Anna Paphitis is looking forward to the upcoming Estia Festival in Hobart because for the seventeenth year in a row the people of Hobart will be able to experience a Greek style panygiri.
Federal Street in North Hobart will be transformed into a Greek Village on Sunday 14 March on Estia’s day of days to showcase the best arts and craft, food, entertainment and Greek culture that Tasmania has to offer.
Around 7,000 people are expected to attend the Greek-style street party.
The festival will run through until mid-April with one event a week for four weeks.
The street party will be followed by a lecture at the University of Tasmania, a family dinner, a quiz night and a taverna night.
As the chairperson of the Estia Festival, Anna Paphitis is aware that the festival is precious because it is the flagship event for the Greek community in Hobart.
“It provides us with the opportunity to share with the city of Hobart our culture, hospitality and goodwill,” Anna explains. “We take a lot of pride in this role and hope it brings joy and understanding to others in our community.
“The Hobart City Council recognises it as one of the most significant multicultural festivals in this city and provides funding and support accordingly.”
The Estia Festival is also important, Paphitis said, because it serves as a exemplar to other ethnic communities.
“There are no other multicultural groups in Hobart that run a festival like ours which runs for 4-6 weeks and contains a number of events – so it is much admired by other ethnic communities,” she pointed out. “The fact that it has been going for so long is a testament to the commitment, congeniality and hard work of our people.”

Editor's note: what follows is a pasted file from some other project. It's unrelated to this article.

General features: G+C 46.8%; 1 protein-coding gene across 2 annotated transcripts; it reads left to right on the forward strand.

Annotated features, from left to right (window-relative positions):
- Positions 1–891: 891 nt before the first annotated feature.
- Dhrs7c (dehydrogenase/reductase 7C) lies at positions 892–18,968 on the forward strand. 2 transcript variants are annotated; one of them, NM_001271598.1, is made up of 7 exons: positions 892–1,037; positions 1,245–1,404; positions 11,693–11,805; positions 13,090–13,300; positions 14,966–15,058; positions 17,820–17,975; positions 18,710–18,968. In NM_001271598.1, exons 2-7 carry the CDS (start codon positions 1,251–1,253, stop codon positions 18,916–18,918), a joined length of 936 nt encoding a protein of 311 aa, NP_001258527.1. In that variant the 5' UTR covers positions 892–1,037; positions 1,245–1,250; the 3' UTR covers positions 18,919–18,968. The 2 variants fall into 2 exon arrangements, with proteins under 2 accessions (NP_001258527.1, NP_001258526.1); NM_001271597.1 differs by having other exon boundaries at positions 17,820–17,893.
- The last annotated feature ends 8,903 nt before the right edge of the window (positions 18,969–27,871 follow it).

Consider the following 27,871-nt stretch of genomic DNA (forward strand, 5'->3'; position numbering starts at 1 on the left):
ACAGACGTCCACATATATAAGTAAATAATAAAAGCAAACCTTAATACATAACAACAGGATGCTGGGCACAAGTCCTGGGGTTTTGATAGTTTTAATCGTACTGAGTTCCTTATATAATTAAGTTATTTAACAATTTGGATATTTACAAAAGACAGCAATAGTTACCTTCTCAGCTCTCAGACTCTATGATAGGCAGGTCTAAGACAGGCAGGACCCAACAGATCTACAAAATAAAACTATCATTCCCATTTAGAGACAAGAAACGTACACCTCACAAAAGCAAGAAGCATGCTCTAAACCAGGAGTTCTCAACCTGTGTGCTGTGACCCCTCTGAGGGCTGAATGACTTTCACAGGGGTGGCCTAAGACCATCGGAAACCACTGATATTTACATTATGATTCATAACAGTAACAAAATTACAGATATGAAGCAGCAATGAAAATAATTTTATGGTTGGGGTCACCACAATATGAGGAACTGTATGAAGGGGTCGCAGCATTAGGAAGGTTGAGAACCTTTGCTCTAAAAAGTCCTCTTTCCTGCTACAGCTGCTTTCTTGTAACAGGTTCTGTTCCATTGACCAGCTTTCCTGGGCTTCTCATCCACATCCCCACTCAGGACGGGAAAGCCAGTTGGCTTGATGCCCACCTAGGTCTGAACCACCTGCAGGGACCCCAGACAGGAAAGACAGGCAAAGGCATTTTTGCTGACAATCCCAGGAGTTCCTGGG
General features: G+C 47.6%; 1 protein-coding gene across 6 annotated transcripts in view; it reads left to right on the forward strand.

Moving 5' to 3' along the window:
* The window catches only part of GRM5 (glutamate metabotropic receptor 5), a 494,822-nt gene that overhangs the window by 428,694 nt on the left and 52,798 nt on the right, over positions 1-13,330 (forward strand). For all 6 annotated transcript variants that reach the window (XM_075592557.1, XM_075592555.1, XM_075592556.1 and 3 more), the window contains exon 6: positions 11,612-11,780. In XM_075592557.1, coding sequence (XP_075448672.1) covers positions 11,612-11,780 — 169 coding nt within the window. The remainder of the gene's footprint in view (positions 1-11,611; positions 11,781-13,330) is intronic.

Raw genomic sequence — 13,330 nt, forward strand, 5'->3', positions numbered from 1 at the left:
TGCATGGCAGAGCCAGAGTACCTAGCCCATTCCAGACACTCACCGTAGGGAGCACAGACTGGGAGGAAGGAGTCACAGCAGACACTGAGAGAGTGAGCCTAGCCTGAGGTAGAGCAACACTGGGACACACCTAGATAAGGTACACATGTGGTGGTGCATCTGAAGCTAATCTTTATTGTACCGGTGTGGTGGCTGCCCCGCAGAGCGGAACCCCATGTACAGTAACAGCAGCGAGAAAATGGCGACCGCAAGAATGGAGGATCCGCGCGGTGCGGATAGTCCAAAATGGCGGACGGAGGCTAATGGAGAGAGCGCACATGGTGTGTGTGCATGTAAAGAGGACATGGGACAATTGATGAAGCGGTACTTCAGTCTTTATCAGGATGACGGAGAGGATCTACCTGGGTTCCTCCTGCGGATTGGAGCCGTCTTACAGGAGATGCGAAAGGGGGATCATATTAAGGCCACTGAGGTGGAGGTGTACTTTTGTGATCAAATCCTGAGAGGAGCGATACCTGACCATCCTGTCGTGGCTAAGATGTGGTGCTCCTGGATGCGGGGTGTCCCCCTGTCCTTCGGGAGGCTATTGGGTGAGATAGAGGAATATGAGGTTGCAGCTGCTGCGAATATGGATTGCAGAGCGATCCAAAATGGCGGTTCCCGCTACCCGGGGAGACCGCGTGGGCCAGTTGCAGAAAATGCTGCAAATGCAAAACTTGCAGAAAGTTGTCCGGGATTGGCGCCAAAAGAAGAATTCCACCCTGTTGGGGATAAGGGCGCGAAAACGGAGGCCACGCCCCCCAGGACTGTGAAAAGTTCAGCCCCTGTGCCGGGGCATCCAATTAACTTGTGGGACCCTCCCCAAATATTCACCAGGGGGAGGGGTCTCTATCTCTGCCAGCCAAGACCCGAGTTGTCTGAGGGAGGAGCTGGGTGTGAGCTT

However as a long-standing community festival it faces the constant challenge of finding volunteers to keep the festival operating.
“The constant problem is volunteers. Volunteers to be on the committee, volunteers to staff the events. Most people have ideas and opinions of what should happen but it is difficult to translate this into action.”
Asked how one engages the younger locally born Greek- Australians in the festival and community affairs draws a considered response from the festival chairperson.
The question of engagement is a universal issue for all Greek community organisations, according to Paphitis. “I used to think it was never going to happen. I couldn’t imagine that I as a first generation Greek, and my Greek friends would be running the Greek school and engaging in the community life that my parents did but to my surprise, and pleasure, we are,” Paphitis said.
“I can only hope and assume that our kids may take on that responsibility and interest also. I believe the Greek school and activities that young people enjoy, like dancing, keeps the younger generations engaged and therefore committed for the future.”